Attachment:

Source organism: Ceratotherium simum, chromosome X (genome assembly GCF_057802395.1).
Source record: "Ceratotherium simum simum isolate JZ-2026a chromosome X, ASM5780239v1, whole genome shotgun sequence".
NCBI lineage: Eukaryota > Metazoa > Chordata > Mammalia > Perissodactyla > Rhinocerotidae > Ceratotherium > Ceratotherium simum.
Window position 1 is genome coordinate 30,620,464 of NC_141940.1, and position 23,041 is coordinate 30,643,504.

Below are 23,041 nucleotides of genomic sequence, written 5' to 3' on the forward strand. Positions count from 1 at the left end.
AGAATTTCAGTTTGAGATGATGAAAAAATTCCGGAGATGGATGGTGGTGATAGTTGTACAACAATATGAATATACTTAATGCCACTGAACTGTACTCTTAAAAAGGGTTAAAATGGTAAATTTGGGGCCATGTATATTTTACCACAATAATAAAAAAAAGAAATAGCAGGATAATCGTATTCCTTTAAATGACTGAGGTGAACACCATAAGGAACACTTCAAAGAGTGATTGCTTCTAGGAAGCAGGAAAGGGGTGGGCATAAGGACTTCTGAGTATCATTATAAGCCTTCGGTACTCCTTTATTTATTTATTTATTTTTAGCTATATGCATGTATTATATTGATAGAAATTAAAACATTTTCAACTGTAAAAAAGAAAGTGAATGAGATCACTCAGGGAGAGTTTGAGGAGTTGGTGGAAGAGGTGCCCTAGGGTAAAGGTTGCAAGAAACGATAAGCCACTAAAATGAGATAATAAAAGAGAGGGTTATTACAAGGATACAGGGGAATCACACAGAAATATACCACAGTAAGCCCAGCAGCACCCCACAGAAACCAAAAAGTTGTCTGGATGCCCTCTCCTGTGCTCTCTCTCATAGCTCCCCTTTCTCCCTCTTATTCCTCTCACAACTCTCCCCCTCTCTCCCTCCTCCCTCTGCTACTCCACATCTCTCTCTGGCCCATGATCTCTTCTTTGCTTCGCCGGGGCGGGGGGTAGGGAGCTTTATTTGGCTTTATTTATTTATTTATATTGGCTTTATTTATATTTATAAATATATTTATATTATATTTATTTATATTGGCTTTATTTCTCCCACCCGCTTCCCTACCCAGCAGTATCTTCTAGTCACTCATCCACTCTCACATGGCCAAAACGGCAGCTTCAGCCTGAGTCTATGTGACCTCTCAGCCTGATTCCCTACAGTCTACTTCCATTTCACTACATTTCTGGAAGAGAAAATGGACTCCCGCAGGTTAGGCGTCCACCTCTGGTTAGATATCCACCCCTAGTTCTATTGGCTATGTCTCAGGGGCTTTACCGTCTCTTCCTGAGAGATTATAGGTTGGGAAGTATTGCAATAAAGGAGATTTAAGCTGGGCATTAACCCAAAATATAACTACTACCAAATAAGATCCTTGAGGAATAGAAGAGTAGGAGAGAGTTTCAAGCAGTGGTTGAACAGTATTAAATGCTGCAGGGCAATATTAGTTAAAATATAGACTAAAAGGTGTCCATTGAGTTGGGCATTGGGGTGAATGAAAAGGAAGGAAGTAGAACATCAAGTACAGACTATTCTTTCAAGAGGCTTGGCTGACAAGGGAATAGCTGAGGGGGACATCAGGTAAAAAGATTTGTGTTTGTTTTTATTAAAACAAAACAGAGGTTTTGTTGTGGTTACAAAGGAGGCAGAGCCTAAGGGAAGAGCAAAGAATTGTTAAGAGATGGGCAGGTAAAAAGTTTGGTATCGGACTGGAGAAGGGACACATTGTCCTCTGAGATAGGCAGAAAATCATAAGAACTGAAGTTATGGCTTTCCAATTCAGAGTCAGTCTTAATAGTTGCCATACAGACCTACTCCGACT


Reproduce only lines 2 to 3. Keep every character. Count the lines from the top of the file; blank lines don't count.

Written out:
Source record: "Ceratotherium simum simum isolate JZ-2026a chromosome X, ASM5780239v1, whole genome shotgun sequence".
NCBI lineage: Eukaryota > Metazoa > Chordata > Mammalia > Perissodactyla > Rhinocerotidae > Ceratotherium > Ceratotherium simum.